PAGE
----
- ESG risk assessment tools: These tools help identify, quantify, and manage ESG risks for a property or portfolio. CRE firms should integrate these tools into their risk management processes.
- Life-cycle assessment (LCA): LCA is a methodology for assessing environmental impacts associated with all stages of a product’s life, from raw material extraction through materials processing, manufacture, distribution, use, repair and maintenance, and disposal or recycling. CRE firms can use LCA to understand the full environmental impact of their buildings and make more sustainable choices in design, construction, and maintenance.
- Sustainability reporting tools: These tools help CRE firms track and report on their ESG performance. They typically incorporate auditable data allowing CRE firms to verify their reporting to stakeholders, tenants, and regulatory bodies.
Our app Certify – get started with ProptechOS
Certify by ProptechOS streamlines the process of building certification and compliance through automation.
- Automated certification & compliance: Continuous data streams enable performance tracking and anticipation of report and certification outcomes, giving organizations time to plan and implement strategic improvements. API integrations with reporting and certification authorities mean that both collecting and submitting data are automated.
- Sensor-driven certification: IoT sensors, connected meters and integrations with utility providers are utilized for year-round tracking, offering a more reliable picture than single sample measurements.
- Integration and templates: Certify is with USGBC LEED, GRESB and templates for EU Taxonomy Carbon Inventory and CSRD data for tenants’ reporting.
- Features of Certify: Connect digital twins of buildings and sensors and complement with other data points. Create report for sets of data points, with templates like GRESB, or custom reports. Set up workflows for automated or semi-automated report submission and programmatic verification of the reported data.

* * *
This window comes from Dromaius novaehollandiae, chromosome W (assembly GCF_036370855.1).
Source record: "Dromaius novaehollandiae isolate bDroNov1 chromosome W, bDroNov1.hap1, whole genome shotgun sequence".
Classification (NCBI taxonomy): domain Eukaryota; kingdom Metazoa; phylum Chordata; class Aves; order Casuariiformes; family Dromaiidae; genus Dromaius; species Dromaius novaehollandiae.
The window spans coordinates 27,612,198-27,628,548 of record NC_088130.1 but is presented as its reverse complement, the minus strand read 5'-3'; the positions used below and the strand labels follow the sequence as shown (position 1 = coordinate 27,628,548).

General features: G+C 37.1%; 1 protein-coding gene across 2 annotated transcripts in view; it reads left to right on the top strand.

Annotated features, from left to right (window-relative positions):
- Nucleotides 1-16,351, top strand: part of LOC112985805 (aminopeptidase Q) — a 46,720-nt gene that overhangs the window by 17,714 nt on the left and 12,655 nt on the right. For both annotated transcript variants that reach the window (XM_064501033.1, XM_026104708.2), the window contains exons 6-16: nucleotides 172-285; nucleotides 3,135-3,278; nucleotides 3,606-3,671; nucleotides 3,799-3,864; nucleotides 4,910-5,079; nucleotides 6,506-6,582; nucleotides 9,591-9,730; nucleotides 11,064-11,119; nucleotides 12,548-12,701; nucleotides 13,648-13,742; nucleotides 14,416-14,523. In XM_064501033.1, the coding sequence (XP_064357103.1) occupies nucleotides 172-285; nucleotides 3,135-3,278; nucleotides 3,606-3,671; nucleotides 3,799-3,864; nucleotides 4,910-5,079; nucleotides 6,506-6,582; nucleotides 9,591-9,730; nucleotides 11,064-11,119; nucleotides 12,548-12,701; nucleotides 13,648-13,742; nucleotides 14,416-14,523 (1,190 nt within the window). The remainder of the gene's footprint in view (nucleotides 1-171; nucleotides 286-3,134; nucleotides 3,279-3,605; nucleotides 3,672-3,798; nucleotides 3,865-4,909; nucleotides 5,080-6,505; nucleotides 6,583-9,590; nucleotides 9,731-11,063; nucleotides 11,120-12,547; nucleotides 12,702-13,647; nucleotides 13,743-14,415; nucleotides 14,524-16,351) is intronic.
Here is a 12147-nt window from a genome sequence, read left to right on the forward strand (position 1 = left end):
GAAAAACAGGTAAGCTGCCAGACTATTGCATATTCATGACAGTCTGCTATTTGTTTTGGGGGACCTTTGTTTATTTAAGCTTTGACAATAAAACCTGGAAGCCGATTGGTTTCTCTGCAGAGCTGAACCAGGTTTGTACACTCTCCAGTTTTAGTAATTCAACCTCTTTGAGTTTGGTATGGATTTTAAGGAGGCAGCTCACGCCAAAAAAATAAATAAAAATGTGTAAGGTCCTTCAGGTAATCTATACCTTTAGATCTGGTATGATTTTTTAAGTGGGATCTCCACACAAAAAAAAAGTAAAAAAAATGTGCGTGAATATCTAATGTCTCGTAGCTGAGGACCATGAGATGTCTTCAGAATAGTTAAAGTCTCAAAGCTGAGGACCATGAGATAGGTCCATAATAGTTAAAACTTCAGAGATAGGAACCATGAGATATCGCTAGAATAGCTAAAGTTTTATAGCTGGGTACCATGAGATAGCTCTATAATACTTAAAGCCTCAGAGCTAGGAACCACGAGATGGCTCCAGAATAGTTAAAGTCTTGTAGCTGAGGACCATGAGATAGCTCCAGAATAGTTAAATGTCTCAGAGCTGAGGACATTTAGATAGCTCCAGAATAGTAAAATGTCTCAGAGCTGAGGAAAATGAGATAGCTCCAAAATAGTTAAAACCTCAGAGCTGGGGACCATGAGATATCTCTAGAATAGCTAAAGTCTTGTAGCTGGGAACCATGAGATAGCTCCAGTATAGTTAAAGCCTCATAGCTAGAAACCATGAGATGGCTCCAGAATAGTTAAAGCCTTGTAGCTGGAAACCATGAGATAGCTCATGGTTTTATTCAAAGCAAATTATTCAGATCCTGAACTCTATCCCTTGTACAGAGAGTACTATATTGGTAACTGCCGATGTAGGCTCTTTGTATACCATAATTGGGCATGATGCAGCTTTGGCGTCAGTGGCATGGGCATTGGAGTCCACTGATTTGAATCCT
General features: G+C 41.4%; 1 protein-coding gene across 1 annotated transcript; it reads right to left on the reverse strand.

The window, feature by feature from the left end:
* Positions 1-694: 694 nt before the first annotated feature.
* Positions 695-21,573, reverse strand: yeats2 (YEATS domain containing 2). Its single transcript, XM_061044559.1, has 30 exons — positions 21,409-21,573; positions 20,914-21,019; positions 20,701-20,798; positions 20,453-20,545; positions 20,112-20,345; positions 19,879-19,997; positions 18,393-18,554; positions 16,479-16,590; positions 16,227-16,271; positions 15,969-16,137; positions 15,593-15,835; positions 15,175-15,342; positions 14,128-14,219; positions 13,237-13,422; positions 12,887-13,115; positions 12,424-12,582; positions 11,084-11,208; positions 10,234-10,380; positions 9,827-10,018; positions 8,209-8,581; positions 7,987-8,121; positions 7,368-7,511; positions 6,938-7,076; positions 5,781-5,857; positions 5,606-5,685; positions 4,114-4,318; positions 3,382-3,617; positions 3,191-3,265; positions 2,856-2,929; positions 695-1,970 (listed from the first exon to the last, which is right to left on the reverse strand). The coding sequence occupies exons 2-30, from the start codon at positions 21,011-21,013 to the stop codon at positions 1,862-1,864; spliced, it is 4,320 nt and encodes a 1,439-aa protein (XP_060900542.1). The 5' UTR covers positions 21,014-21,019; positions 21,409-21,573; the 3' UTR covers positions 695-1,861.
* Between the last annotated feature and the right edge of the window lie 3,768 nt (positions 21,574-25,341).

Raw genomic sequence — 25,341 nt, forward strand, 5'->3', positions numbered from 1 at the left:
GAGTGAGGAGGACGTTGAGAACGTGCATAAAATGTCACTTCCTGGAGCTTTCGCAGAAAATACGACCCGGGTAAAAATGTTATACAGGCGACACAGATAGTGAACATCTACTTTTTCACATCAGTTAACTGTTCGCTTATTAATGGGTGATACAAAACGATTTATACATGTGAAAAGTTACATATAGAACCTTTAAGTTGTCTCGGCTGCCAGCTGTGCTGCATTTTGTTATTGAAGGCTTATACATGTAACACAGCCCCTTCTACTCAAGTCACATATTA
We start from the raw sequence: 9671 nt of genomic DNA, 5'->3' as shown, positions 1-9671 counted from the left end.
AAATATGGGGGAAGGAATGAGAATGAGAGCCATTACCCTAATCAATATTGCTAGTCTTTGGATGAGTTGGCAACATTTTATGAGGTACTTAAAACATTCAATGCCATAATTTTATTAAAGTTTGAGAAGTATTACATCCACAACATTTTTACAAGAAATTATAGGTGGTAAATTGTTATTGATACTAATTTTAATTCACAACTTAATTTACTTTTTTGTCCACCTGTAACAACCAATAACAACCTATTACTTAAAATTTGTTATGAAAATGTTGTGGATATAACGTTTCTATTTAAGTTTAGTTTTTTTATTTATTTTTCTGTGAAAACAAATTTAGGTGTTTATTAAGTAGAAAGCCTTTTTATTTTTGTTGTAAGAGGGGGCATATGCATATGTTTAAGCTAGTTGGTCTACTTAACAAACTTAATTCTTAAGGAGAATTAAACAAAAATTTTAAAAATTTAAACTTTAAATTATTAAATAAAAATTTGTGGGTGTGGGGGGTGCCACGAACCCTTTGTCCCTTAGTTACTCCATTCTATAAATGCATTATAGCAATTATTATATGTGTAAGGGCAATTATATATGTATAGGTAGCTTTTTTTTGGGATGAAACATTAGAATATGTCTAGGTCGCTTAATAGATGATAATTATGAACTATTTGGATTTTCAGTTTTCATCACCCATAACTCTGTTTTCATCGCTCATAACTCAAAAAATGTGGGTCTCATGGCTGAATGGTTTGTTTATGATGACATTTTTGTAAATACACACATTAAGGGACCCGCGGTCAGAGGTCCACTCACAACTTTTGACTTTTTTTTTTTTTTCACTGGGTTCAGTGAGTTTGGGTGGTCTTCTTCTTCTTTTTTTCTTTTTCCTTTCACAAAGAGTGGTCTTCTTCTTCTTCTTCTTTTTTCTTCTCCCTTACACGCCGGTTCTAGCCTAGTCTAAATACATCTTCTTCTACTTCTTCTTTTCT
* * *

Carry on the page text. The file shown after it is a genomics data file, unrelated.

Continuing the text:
You can try ProptechOS for free today to see how our app Certify can amplify your ESG reporting efforts.
ESG key terms and glossary
- ESG: Stands for Environmental, Social, and Governance. ESG factors are criteria for evaluating a company’s operations in these three areas. Investment decisions are often influenced by a company’s ESG performance.
- Sustainability: In an ESG context, sustainability refers to a company’s ability to operate that does not deplete resources or harm societal structures, ensuring long-term business viability.
- Carbon footprint: A measure of the total greenhouse gas emissions caused by an individual, event, organization, or product, expressed as carbon dioxide equivalent.
- Green building: A building that, in its design, construction, or operation reduces or eliminates negative impacts and can create positive impacts on our climate and natural environment.
- LEED certification: Leadership in Energy and Environmental Design (LEED) is a certification program focused on encouraging the development of more sustainable buildings.
- Digital twin: A digital replica of a physical entity (like a building), which can be used for various purposes including performance optimization, data analysis, or troubleshooting.
- Sustainable investing: An investment strategy considering ESG factors in portfolio selection and management.
- Corporate Sustainability Reporting Directive (CSRD): The directive mandates companies to report on their environmental and societal impacts, with a compulsory audit to verify this information.
- Climate risk: The potential for financial loss due to climate change-related events, such as severe weather or long-term shifts in climate patterns.
- Circular economy: An economic system aimed at eliminating waste and the continual use of resources.